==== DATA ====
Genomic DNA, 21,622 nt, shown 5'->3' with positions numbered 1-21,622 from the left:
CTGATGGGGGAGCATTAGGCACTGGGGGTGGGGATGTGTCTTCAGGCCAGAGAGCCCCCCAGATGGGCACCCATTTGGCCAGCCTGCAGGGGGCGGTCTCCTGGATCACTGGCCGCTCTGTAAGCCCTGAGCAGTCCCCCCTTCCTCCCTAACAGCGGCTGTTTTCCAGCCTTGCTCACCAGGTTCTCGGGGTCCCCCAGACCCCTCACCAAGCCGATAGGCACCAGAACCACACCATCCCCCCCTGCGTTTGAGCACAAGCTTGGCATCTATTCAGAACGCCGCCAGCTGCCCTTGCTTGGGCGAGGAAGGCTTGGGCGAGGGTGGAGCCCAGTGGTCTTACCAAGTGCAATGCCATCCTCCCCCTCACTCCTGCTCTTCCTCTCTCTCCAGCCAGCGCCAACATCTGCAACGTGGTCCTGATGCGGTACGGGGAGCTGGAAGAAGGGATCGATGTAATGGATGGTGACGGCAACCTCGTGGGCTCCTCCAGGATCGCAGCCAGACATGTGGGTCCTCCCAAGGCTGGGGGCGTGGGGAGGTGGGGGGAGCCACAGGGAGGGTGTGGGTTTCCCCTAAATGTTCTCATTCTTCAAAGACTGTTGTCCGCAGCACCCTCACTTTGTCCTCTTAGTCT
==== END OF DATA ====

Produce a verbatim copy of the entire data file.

Genomic DNA, 21,622 nt, shown 5'->3' with positions numbered 1-21,622 from the left:
CTGATGGGGGAGCATTAGGCACTGGGGGTGGGGATGTGTCTTCAGGCCAGAGAGCCCCCCAGATGGGCACCCATTTGGCCAGCCTGCAGGGGGCGGTCTCCTGGATCACTGGCCGCTCTGTAAGCCCTGAGCAGTCCCCCCTTCCTCCCTAACAGCGGCTGTTTTCCAGCCTTGCTCACCAGGTTCTCGGGGTCCCCCAGACCCCTCACCAAGCCGATAGGCACCAGAACCACACCATCCCCCCCTGCGTTTGAGCACAAGCTTGGCATCTATTCAGAACGCCGCCAGCTGCCCTTGCTTGGGCGAGGAAGGCTTGGGCGAGGGTGGAGCCCAGTGGTCTTACCAAGTGCAATGCCATCCTCCCCCTCACTCCTGCTCTTCCTCTCTCTCCAGCCAGCGCCAACATCTGCAACGTGGTCCTGATGCGGTACGGGGAGCTGGAAGAAGGGATCGATGTAATGGATGGTGACGGCAACCTCGTGGGCTCCTCCAGGATCGCAGCCAGACATGTGGGTCCTCCCAAGGCTGGGGGCGTGGGGAGGTGGGGGGAGCCACAGGGAGGGTGTGGGTTTCCCCTAAATGTTCTCATTCTTCAAAGACTGTTGTCCGCAGCACCCTCACTTTGTCCTCTTAGTCT